A few months ago, while reading "The Empty House" in The Return of Sherlock Holmes to my boyfriend Scott, Holmes' amazing resurrection from the death attributed to have befallen him (no pun intended) in "The Final Problem" was just... well, too convenient for Scott's tastes.
"'We tottered together upon the brink of the fall,'" I read aloud, imagining the final epic moments in the immortal struggle at Reichenbach Falls between the world's most brilliant consulting detective and the Napoleon of Crime, Professor Moriarty. "'I have some knowledge, however, of baritsu, or the Japanese system of wrestling, which has more than once been very useful to me. I slipped through his grip-'"
"Wait, what?" Scott interrupted. "Baritsu?"
"Yes," I answered, thinking he has just misheard what I had said. Scott's a smart guy, and I often assume that he knows things of which he, in actuality, has no knowledge. In this case it was not an unreasonable assumption, as the guy is an armchair military historian with basic knowledge of various sorts of fighting methods.
So I was a little surprised when he asked, "Yeah, what it is?"
"You've never heard of it?"
"No. Tell me what it is."
"Well..." I began, not having any sort of idea what it was. "It's... a form of Japanese martial arts, I guess. It says so here in the text: 'baritsu...the Japanese system of wrestling.'"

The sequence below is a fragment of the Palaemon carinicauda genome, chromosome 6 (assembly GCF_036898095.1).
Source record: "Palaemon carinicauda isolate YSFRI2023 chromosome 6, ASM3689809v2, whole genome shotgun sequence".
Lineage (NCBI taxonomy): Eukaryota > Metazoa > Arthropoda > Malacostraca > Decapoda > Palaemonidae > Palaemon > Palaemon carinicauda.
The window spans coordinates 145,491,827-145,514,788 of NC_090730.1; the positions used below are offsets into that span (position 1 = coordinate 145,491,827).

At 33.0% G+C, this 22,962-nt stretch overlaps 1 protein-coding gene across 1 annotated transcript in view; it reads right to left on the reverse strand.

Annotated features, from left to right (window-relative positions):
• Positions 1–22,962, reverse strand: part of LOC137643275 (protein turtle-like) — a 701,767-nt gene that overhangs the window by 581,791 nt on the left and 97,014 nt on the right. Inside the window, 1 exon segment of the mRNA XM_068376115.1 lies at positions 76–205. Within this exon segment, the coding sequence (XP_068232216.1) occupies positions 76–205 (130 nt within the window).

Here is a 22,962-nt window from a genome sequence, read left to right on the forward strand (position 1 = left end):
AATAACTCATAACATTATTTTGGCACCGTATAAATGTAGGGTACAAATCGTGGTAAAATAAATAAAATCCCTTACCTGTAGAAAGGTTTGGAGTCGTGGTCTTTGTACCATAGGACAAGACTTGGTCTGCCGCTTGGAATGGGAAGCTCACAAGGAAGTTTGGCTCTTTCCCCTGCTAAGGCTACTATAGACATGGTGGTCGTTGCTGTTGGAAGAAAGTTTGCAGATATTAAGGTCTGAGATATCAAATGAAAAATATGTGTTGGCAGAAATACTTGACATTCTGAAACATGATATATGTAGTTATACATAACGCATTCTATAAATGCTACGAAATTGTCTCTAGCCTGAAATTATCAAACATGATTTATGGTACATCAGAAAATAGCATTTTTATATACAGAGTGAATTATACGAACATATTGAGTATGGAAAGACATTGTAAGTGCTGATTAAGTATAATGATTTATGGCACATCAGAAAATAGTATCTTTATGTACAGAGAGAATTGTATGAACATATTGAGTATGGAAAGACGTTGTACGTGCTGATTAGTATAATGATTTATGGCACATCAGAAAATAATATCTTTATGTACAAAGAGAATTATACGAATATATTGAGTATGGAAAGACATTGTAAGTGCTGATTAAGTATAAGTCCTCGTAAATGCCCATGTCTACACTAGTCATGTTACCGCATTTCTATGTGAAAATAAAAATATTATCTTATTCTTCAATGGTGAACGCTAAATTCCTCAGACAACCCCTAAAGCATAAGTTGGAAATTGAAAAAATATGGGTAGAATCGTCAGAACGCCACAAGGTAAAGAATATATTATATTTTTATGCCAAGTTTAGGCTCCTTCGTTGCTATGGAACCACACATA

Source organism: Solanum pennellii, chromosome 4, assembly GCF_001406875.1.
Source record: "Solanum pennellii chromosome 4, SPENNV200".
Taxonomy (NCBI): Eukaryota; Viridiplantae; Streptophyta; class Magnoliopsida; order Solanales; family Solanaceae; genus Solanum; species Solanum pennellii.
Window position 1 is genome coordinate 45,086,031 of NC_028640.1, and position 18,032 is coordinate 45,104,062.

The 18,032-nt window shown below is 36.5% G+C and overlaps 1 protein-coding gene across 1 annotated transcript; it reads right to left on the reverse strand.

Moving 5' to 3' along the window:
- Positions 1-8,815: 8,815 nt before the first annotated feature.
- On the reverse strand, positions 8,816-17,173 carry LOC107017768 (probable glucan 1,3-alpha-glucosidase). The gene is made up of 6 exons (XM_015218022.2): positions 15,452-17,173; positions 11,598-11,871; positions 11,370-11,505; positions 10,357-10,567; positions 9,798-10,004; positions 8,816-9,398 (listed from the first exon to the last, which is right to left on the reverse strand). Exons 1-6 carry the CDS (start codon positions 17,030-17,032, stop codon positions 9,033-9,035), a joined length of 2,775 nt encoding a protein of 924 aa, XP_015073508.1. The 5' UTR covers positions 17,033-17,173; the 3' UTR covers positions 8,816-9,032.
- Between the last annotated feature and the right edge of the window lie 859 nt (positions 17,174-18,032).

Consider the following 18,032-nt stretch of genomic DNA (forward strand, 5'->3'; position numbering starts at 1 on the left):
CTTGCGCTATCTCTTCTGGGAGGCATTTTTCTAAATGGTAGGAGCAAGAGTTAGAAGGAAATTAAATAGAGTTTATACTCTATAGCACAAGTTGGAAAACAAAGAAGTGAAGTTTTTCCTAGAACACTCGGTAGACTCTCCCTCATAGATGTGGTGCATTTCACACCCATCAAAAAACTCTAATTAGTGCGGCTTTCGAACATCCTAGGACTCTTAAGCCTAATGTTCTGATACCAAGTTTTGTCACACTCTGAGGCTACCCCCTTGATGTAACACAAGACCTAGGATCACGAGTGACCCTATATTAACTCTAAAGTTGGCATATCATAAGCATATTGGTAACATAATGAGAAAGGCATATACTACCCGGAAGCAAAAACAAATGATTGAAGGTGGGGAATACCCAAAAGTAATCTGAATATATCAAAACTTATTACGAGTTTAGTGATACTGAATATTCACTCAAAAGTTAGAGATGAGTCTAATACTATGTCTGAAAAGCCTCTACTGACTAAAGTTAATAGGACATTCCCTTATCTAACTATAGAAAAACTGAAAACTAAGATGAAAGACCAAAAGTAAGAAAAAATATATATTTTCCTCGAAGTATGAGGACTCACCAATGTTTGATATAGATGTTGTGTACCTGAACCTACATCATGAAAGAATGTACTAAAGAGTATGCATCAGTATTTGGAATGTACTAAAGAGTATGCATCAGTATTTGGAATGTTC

"What does it look like?"
"I don't know. Maybe it's like sumo wrestling."
Scott cut through my reading with a disbelieving guffaw. "Yeah, like that's going to happen." (imitating Holmes) "Moriarty almost had me, but I just happened to know some obscure fighting technique called baritsu and karate-chopped my way out of it."
Scott's belittlement of Sir Arthur Conan Doyle's plot devices are probably justified Even though I knew that Doyle had originally intended to kill off Holmes in "The Final Solution" when it was written in 1893 and baritsu was the cleverest way he could justify Holmes not actually falling to his death in the 1902 Holmes story "The Empty House," I didn't realize how much Doyle waxed bullshit on his readers.
Much thanks to The Steampunk Tribune for enlightening me on this fact through its recent article about bartitsu (spelled with an extra t)- the new up-and-coming martial art of neo-Victorian enthusiasts. Without that article I would not have been directed to The Bartitsu Society's website, where they inform readers of the following:
In the year 1899, an English gentleman named Edward William Barton-Wright created the “New Art of Self Defence” that he called Bartitsu; a combination of low kicking, jiujitsu, fisticuffs and walking stick fighting, designed to beat the fearsome street gangs of Edwardian London and fin de siècle Paris at their own dastardly game.So either Doyle wants to credit Holmes with inventing this sort of fighting or is responsible for an anachronism in his stories (which, by the way, isn't the first occurrence of such in the Sherlockian world).
Bartitsu was the first “mixed martial art” to combine Asian and European fighting styles. It was later incorporated as “baritsu” into the Sherlock Holmes stories...
Learn more about the resurgence of this Victorian/Edwardian style of fighting in the 21st century at The Bartitsu Society (including information on workshops and seminars!) Or you can just watch this excerpt from the Society's documentary of bartitsu's history, which depicts demonstrations of this late Victorian martial art below: